Midrash In Process: Nadav & Abihu
We just finished the week of reading the parsha Shemini, which includes the amazing, puzzling story of Aaron's sons Nadav and Abihu, who died when they offered "strange fire." What follows is a midrash I wrote about them at the end of a week of study with Melila Hellner (http://www.hartman.org.il/Faculty_View.asp?faculty_id=35&Cat_Id=333&Cat_Type=About). I think it is clear, but you may need to know that some commentaries say that what was "strange" about the fire the two offered was that it came from the kitchen, was fire, in other words, from a different and mundane realm that should not be mixed with the fire of the sacred realm. Some might see this as meaning that women's realm was the kitchen, men's realm the sacrificial altar. You be the judge:
Midrash in Process: Nadav and Abihu
Written at IJS Hevraya, January 2012
I always loved fire. From the time I was very small, I would sit in the kitchen with my mother as she cooked and watch the fire sizzle and spit as the pots overflowed. She would say, “You can’t cook anything without a good fire.” It was that fire in my mind as we started to learn with father. But there were so many rules: what was the right time for this sacrifice and this offering and when to change clothes and when to change again. All I wanted was to see the fire, to stand naked even and feel the heat on my skin, in my bones, on my face.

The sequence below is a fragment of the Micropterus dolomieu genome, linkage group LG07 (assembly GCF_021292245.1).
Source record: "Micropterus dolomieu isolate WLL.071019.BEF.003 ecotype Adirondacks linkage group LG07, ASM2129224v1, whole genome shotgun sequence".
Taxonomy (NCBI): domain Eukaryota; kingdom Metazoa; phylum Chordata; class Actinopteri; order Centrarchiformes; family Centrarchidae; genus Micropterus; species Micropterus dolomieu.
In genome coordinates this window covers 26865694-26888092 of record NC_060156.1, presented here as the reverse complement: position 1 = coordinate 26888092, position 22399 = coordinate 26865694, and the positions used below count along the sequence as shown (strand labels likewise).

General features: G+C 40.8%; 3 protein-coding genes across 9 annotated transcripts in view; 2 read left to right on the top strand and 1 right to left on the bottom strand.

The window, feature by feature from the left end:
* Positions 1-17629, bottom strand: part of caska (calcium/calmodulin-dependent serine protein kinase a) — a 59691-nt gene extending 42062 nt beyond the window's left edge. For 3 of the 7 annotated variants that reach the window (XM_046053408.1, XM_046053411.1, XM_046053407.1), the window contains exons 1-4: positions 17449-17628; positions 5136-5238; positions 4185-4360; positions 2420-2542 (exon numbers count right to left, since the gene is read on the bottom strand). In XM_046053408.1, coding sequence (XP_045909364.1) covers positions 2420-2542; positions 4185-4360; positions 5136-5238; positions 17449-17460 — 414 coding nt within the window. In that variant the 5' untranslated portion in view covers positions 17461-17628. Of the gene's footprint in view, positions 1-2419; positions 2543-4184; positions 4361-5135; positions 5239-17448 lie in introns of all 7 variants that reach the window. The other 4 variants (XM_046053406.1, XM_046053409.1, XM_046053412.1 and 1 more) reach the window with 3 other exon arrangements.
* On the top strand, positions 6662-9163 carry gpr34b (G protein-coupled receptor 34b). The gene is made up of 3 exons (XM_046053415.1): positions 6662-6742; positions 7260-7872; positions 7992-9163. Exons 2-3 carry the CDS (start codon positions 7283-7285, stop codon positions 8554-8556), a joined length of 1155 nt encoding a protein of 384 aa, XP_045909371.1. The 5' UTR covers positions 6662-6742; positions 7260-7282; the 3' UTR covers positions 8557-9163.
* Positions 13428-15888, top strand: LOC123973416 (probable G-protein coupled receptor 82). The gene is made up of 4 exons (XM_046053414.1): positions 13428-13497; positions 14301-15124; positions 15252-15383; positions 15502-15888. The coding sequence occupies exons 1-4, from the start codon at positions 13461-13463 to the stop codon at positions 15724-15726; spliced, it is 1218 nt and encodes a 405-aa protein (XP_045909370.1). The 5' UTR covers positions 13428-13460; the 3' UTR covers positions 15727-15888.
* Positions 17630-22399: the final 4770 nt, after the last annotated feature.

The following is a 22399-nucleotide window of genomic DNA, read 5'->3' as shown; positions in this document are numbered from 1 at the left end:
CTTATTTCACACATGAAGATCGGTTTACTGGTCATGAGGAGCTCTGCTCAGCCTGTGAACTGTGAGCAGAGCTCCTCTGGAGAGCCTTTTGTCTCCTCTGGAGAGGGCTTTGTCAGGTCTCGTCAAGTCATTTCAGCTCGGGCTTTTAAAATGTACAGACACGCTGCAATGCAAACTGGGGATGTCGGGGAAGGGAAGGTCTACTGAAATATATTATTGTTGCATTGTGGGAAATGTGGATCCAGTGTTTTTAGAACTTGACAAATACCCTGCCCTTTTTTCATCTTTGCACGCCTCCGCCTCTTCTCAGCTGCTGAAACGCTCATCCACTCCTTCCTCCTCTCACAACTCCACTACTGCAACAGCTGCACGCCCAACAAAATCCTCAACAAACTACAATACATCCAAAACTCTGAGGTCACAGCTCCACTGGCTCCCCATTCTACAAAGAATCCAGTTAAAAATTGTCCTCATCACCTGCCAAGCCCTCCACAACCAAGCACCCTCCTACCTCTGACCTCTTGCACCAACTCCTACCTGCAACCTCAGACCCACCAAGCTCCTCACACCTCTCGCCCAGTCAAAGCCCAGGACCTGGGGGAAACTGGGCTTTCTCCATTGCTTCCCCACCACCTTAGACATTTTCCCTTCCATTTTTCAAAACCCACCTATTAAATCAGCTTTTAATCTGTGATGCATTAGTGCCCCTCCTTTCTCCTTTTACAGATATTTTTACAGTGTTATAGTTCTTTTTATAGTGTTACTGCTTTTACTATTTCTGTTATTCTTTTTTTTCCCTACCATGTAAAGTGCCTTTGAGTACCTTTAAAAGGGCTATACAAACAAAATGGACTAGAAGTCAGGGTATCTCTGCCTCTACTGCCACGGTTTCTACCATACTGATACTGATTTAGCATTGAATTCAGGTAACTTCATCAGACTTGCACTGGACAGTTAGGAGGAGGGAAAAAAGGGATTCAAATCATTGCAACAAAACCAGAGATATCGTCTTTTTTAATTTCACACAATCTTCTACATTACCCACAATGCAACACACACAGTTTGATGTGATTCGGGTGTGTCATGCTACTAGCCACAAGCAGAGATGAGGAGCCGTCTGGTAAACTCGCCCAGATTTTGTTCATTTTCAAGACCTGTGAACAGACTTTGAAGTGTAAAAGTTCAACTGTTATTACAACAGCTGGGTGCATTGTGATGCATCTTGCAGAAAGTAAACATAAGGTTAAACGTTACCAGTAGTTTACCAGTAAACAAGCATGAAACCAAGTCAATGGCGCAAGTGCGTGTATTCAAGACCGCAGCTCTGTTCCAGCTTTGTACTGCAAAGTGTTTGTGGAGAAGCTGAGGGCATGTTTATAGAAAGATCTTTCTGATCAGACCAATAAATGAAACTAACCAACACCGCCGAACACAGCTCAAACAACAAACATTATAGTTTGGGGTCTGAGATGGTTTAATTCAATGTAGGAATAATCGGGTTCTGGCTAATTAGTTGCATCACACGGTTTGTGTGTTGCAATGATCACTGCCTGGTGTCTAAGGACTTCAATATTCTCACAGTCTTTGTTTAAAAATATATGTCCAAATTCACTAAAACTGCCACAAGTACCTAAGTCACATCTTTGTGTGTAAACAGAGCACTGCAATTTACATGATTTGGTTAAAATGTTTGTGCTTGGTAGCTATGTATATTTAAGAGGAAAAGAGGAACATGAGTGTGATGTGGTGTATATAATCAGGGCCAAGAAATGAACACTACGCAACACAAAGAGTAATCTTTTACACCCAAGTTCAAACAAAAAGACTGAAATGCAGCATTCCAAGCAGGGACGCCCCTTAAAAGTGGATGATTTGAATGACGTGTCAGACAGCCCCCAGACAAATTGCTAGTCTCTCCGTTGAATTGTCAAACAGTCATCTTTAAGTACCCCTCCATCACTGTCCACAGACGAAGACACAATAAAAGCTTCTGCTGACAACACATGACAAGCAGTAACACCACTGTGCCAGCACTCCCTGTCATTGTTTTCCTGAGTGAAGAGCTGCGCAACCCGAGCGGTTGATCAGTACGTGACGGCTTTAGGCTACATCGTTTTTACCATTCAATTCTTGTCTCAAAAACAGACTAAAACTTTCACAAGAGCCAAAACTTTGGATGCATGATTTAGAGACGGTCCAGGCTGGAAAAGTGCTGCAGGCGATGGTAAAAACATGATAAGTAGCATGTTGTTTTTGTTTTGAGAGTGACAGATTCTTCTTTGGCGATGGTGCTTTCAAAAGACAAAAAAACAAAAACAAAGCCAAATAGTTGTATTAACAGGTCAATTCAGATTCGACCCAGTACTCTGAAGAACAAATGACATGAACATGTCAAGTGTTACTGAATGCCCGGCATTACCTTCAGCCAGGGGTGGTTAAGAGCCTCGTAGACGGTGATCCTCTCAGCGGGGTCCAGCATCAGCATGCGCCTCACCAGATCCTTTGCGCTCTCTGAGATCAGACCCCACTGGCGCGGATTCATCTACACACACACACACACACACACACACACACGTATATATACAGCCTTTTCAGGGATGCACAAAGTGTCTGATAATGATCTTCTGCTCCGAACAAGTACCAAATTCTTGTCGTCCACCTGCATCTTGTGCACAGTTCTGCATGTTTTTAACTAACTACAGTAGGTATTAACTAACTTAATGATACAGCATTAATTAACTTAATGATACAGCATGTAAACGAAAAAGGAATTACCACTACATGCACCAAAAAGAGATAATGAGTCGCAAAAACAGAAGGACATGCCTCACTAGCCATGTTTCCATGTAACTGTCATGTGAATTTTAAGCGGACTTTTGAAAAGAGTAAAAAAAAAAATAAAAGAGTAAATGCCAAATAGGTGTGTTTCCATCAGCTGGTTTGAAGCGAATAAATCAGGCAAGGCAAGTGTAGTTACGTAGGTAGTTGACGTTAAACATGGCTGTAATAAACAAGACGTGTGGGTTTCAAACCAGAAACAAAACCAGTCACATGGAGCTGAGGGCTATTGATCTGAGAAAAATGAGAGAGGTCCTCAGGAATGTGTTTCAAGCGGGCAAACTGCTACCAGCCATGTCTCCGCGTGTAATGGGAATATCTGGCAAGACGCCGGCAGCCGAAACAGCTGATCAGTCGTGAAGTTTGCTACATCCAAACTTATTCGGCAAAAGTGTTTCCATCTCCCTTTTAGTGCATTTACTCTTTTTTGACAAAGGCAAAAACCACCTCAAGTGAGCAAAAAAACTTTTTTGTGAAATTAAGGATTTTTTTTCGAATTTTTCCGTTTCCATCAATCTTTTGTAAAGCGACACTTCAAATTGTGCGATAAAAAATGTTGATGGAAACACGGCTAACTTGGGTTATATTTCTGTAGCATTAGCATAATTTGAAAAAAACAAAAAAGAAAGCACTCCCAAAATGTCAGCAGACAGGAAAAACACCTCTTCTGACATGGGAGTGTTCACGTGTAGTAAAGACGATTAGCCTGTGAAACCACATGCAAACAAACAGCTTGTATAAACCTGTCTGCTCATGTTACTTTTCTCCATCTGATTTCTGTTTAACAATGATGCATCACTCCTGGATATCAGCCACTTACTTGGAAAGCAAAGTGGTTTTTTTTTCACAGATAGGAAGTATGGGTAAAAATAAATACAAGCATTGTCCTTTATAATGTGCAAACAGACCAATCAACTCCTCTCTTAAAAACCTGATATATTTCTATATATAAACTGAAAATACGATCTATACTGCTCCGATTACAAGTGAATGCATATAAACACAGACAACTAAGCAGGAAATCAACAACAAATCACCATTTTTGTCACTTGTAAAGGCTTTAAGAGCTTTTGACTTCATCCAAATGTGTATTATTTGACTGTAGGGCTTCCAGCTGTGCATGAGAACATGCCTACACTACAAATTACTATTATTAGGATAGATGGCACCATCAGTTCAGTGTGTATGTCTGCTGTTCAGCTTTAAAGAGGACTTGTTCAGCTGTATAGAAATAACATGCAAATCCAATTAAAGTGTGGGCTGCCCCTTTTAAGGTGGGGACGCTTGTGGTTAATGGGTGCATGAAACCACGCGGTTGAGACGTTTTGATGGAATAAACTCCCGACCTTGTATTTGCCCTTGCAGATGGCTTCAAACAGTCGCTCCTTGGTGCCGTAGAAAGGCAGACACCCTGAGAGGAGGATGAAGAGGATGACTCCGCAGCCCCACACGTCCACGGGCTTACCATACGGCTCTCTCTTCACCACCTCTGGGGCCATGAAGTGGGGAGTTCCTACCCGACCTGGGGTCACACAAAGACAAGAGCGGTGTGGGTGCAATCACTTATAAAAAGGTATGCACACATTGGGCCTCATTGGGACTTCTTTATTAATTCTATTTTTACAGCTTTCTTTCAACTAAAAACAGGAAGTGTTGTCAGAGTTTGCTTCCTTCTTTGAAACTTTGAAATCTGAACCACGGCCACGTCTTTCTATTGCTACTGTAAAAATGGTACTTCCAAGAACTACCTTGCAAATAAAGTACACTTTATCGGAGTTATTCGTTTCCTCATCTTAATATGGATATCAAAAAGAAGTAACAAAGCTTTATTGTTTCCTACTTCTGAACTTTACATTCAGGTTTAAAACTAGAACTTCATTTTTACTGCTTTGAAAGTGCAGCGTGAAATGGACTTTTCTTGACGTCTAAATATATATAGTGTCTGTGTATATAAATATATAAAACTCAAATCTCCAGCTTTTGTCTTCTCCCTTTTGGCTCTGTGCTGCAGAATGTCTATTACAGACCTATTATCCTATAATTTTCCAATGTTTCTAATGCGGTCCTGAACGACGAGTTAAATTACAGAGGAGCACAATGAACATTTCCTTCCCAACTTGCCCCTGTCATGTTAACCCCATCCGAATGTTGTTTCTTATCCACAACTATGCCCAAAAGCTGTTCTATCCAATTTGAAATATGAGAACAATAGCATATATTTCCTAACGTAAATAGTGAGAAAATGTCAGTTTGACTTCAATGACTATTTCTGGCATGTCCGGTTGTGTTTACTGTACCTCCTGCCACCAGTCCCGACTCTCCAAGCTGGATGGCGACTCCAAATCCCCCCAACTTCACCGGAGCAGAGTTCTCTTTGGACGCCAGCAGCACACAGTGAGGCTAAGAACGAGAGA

I’d like to tell you my brother made me do it. But it was me, the leader always, the “one who volunteered” they called me. He was more like our father — they used to say “He’s his father, exactly.” Like father, he was cautious. “Is it the right time?” he asked me. “Are the proportions right?” I should have heeded his words, I guess. But I only listened to my own desire: That marvelous kitchen fire. Why couldn’t we have that sizzle and spit in the mishkan? Wouldn’t that make the holy place even more holy? So I went for it. And he followed me, to my sorrow. He should not have suffered for my desire.
Later, they would say we were young, we were impulsive, we acted in error.
He did, maybe. But it was no mistake for me.
Later they would say I had no woman-ness in me. But the fire I yearned for I learned from my mother. It was the memory of her fire that I wanted to bring to the holy place. A woman’s fire. A kitchen fire. Why was that so wrong?
And I almost had it! That fire that ate up the dedication sacrifices? It burned hot and bright — but not quite enough for me, no sizzle. So I got my brother and we took our pans and added that special k’toret that father held in reserve.
I wish I could tell you how awesome it was. But an experience like that — it has no words.
All I can tell you is: We took off our clothes so they wouldn’t catch fire. We took a bit of mother’s kitchen fire to add to father’s k’toret. And whhhhhoooooooooooooooooooo.
For one sizzling moment, I had the fire of my dreams. Light, heat, flash, sssszzzzzzsszszszszszszzzzzssssssssssssssssssssssssssssssssssssssssssssss.
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